Following are some observations, from an attorney’s perspective, of how experts can be more effective in preparing for and testifying at their deposition.
First, even though you have many years of experience, and may even be preeminent in your field, never underestimate the knowledge of the deposing attorney. A sharp, experienced and prepared deposing attorney will treat the expert’s deposition as the tip of the iceberg. Working his way from the bottom up, the deposing attorney will have read expert materials on the subject matter, reviewed police/fire reports, correspondence, cause and origin reports, will have digested his own expert’s theories and will have anticipated your theories. Additionally, some attorneys may deliberately mispronounce certain "words of art" to lull you into a false sense of superiority. Therefore, tread carefully because the transcript of your deposition will most certainly be read by the opposing parties’ experts.
Second, do not hold yourself out as an expert in a field that is tangentially related to yours. For example, if you are a cause and origin expert, do not hold yourself out as an expert in electrical systems if you lack the qualifications and technical background. Your training and experience will be examined carefully, and shortfalls or exaggerations can have devastating consequences for the party who retained your services. Stick to your area of expertise, and do not hesitate to advise your client to retain additional experts to work in conjunction with you.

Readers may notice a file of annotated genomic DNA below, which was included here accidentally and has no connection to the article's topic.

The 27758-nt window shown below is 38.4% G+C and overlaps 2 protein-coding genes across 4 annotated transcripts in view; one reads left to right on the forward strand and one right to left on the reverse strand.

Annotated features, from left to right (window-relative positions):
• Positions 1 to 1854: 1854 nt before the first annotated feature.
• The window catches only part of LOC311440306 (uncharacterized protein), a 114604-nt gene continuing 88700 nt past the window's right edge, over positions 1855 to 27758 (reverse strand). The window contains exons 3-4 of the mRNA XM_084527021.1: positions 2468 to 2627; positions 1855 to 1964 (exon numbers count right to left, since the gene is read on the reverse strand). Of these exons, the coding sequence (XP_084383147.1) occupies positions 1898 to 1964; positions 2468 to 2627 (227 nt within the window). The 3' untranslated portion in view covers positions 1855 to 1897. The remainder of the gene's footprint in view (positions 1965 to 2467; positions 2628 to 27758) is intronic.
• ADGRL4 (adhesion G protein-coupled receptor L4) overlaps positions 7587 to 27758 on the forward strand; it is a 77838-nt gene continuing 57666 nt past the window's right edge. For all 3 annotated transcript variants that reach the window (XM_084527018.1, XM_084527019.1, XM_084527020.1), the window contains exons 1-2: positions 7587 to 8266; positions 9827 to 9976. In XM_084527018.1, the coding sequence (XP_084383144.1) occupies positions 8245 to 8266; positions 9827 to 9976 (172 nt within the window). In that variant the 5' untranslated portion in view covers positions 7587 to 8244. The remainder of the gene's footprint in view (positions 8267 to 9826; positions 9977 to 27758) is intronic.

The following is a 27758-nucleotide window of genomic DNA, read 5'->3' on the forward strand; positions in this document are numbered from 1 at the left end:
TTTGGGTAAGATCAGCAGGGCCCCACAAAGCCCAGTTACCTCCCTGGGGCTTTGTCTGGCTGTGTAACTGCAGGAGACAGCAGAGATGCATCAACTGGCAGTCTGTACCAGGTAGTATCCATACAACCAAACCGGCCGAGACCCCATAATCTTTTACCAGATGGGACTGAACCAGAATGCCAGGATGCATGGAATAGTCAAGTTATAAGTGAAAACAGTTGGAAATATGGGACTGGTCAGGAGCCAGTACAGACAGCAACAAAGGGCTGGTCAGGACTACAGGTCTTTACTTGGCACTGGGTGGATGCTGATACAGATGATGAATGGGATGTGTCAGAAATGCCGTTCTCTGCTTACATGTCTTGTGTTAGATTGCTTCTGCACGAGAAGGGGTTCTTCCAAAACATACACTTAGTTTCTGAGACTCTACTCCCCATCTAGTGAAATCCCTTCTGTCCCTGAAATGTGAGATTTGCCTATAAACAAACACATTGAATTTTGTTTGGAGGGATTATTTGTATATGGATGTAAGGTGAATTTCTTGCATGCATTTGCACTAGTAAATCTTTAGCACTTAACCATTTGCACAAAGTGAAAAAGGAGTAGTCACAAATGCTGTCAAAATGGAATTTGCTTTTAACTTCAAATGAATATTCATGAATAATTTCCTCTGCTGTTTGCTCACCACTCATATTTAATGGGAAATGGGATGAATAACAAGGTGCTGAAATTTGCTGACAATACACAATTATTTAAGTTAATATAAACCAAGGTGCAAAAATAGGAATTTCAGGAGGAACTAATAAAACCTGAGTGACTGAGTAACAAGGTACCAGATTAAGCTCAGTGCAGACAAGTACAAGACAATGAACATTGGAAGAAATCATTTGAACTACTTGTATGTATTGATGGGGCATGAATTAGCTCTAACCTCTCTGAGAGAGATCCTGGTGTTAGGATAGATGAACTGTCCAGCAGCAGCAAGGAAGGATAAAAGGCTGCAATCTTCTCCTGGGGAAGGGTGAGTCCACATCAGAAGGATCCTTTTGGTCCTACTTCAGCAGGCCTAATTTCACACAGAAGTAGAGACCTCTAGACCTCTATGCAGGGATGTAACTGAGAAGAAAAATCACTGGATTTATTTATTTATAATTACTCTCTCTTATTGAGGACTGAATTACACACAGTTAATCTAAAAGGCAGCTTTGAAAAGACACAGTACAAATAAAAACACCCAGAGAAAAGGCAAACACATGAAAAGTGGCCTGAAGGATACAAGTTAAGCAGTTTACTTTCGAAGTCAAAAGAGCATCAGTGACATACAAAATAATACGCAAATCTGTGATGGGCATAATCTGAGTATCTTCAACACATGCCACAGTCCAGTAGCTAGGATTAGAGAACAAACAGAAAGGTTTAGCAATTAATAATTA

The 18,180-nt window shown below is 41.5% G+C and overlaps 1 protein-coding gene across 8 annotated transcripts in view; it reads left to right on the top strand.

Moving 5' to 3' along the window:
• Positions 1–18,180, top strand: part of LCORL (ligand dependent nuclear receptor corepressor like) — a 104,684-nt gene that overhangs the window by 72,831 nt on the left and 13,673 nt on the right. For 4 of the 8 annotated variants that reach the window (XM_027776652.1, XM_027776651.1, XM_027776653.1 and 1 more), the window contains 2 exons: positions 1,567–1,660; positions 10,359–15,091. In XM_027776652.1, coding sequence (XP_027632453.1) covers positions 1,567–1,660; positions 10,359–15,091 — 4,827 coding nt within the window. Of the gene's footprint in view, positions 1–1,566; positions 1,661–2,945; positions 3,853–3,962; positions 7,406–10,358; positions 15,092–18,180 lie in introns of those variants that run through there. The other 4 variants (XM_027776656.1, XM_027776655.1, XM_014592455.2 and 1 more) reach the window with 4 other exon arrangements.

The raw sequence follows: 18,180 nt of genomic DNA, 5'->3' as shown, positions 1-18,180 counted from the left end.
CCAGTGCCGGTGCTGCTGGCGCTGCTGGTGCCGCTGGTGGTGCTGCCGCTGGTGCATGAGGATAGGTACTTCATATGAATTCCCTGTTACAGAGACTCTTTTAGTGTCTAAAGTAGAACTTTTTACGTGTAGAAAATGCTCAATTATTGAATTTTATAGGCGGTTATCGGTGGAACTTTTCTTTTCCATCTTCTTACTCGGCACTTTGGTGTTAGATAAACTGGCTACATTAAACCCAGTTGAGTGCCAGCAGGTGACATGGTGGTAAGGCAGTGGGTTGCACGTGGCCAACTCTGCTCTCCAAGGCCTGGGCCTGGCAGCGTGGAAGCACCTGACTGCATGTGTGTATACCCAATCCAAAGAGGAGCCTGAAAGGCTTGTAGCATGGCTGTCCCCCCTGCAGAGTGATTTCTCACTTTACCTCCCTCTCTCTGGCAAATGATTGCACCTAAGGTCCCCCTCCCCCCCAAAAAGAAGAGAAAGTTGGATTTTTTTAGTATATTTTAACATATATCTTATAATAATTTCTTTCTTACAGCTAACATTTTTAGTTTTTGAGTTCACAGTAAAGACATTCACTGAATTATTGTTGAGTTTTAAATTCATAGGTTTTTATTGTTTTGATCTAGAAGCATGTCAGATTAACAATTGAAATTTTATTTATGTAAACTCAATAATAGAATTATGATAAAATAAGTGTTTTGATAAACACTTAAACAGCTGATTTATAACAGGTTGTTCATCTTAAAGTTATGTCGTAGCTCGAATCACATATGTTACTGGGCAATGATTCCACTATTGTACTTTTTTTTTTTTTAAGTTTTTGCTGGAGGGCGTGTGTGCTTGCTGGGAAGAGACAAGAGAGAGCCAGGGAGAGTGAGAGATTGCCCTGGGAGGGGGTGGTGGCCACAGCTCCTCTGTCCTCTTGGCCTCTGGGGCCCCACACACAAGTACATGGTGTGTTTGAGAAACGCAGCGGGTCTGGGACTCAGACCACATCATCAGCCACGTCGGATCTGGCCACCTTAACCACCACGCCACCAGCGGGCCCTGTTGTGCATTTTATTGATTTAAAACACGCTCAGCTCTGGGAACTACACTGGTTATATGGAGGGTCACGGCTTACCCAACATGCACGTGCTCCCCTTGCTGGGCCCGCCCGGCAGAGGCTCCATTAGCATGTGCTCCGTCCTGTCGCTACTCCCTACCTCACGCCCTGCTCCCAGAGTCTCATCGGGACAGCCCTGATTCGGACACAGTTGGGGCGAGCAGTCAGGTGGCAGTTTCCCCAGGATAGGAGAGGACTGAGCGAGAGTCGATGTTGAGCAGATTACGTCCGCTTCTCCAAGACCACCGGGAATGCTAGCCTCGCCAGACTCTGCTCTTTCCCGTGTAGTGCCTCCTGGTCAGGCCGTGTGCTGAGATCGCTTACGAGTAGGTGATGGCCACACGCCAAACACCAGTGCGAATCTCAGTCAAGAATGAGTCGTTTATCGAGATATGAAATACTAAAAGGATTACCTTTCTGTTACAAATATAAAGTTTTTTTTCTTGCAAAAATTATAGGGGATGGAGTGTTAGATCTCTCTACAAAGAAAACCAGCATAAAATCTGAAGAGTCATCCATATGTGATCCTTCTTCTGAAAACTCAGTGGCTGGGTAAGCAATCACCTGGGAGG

Third, just as real estate brokers say the three most important things in real estate are location, location and location, the three most important things for experts are credibility, credibility and credibility. Although everyone casts their professional qualifications and experience in the most favorable light possible, do not exaggerate your qualifications on your curriculum vitae. If you are truly an expert in your field, such exaggerations will only diminish your credibility before a jury.
Your curriculum vitae is a reflection of your professional qualifications and can be easily verified. Additionally, constantly revise your curriculum vitae to reflect your most recent achievements and accomplishments. Such information goes a long way in obtaining new clients and conversely, in bolstering your credibility. Since credibility is always absolutely critical, your curriculum vitae can either be a sword used by the deposing attorney to impeach your credibility or, if updated and accurate, can serve as a shield for unwarranted attacks.